More Questions than Answers When Reviewing Data? Good, you’re doing it right.

Here we go, another data guy writing another data article about data. Rather than bounce from buzzword to buzzword or tell you what your data should look like and what your people should be doing but aren’t, I thought we would spend our time together talking about my data and the rabbit holes that my team chases it down when looking for answers. Apparently, it has no regard for my status as a supposed data expert. The simplest data in my world is generally Google Analytics. Fortunately, this data is extremely current and very deep, meaning that it offers an endless number of rabbit holes down which one can get lost. Most people understand the basic metrics that are available in their Google Analytics dashboard; visits, bounce rate, time on site, etc… Typically, these are used to measure the effectiveness of one’s marketing and ensure the website converts visits to some action that correlates to revenue. Rather than discuss the basics, let’s look at the analytics for actual users of the TrackResults platform which is the true measure of the value we provide to our clients.

More often than not I find myself logging into Google Analytics because someone has asked me to find an answer to a specific question. Usually, something to the effect of “how many users log into TrackResults every day?” or “how long does the average user spend in TrackResults?” In case you’re wondering at any given time an average of 3,608 users are logged in and just over 20 minutes respectively would be the simple answers. Unfortunately, it gets considerably more complicated from there. The follow-ups range from “which day of the week do we see the most users?” (Monday No surprise here…you really shouldn’t need software to answer that) to “which mobile operating system is most common amongst our Mexican clients?” (iOS, twice as popular as the nearest competitor).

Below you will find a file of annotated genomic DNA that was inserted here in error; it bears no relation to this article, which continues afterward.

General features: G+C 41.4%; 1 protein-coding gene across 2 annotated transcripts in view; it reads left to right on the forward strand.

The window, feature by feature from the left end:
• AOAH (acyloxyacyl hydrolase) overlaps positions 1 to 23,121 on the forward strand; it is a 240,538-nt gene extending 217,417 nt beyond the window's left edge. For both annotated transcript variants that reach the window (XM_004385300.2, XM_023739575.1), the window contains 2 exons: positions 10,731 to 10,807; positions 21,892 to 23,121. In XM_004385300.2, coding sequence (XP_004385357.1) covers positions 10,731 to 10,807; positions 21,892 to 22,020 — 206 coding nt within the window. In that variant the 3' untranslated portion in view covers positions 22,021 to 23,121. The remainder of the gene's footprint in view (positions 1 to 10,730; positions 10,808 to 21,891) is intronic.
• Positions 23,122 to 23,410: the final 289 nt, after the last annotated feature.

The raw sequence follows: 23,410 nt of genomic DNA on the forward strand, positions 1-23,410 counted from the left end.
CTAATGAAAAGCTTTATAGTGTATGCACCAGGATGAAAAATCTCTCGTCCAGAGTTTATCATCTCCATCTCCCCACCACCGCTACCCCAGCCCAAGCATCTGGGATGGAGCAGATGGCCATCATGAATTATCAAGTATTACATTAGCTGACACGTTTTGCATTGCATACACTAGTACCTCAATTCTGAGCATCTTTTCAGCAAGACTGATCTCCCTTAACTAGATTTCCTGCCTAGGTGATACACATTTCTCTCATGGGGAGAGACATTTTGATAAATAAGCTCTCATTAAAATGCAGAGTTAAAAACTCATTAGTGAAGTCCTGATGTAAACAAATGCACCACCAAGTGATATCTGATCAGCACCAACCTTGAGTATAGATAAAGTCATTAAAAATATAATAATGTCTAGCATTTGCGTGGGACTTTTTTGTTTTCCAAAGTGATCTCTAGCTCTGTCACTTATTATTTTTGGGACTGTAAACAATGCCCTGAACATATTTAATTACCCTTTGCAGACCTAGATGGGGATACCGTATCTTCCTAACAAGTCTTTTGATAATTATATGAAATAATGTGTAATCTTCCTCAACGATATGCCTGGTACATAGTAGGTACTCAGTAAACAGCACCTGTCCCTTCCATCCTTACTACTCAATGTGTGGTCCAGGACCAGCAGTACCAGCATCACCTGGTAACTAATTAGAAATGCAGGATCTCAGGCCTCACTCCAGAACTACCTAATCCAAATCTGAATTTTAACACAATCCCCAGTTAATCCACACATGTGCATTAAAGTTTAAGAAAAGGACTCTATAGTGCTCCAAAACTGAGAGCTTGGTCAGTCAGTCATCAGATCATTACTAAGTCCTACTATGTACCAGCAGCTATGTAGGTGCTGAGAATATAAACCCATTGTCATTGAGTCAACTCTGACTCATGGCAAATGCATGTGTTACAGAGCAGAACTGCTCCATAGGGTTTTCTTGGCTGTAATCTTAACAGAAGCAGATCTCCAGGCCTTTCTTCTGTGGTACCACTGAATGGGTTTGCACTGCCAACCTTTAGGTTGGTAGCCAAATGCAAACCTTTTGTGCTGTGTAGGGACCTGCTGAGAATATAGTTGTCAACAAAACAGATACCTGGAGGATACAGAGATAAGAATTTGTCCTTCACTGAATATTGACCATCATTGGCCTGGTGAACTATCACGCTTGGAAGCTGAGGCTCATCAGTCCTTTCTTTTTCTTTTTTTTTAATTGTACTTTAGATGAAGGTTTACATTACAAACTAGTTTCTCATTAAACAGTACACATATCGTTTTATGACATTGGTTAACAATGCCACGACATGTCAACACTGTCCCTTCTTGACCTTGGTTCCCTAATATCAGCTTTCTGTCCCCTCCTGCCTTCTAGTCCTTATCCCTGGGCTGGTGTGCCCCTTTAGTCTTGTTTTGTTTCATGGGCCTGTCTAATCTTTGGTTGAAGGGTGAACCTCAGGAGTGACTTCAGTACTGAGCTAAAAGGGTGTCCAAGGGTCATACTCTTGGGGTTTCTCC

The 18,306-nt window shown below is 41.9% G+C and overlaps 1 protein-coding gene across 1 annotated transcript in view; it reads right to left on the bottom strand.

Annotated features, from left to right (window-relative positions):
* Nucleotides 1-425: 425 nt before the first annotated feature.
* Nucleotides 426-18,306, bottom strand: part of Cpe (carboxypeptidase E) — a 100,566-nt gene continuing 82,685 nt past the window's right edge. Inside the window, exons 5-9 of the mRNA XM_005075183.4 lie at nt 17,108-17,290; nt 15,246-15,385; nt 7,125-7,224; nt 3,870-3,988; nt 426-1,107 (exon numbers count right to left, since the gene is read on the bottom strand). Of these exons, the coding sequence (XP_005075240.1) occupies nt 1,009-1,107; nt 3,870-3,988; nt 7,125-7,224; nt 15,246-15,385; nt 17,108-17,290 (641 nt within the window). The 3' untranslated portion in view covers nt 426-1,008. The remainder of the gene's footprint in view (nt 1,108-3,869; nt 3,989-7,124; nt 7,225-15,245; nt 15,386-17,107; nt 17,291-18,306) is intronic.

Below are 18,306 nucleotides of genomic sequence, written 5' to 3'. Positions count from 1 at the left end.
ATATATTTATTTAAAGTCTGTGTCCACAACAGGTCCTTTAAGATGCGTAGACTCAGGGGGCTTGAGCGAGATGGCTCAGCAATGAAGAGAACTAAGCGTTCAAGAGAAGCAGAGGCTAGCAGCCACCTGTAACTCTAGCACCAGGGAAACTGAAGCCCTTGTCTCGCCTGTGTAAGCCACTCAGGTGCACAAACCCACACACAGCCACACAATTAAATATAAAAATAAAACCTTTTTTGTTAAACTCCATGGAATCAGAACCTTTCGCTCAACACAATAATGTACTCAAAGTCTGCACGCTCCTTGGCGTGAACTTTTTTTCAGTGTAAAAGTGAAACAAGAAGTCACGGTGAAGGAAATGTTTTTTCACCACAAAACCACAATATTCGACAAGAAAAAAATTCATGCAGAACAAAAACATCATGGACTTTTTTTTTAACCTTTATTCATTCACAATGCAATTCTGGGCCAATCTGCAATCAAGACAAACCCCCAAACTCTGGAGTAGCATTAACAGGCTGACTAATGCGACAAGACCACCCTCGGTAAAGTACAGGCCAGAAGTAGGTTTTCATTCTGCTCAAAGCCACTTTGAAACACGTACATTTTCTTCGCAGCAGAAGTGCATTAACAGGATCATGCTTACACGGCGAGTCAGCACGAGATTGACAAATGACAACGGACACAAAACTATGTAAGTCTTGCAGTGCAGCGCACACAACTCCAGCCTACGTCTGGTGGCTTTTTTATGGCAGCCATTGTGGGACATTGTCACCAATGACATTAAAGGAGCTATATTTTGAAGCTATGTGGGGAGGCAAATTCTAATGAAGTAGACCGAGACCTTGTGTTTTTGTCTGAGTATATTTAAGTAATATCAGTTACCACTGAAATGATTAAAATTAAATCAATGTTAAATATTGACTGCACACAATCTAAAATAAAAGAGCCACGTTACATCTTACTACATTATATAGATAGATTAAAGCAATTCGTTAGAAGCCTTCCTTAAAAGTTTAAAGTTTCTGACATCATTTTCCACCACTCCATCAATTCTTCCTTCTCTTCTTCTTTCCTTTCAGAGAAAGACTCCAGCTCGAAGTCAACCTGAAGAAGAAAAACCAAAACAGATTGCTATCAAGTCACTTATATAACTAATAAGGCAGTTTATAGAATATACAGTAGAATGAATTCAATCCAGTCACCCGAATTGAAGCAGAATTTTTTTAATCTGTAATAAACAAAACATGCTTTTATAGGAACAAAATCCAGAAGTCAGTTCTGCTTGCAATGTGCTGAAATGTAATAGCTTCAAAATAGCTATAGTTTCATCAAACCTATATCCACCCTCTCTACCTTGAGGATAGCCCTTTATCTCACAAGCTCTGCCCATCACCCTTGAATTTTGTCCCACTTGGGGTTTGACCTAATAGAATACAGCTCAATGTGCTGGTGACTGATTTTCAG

We are usually looking for answers to these questions because we are prioritizing development projects or making sure our servers are configured in the way that provides the fastest possible load times for our users. Sometimes we want to make sure that clients we haven’t heard from in a while are getting the most out of the system. If a number of sessions or average duration of a session are dropping it’s probably a good sign that we should reach out to them.

The examples above just scratch the surface of the data that is available and its uses. When a question arises, most team members have a theory as to the cause and solution. Often, the answers we find are perplexing and fail to support our original hypothesis. What happens when revenue is up and all of the corresponding metrics (site visits, conversions, and confirmation page views) are down? The first layer of data and often the second will not provide the answers you seek. Where do you go from there? How does my description of this situation compare to your experience? One of the perks of being the boss is that we have key staff that we trust to distill the raw data into the few KPI’s we really care about. Does that mean we should never look at the reports that they see? No. While executive summaries are an important and necessary tool, it is critical that decision-makers understand the reports from which the summaries are derived. If your car is making strange noises, you don’t assume that everything is fine because the check engine light isn’t on.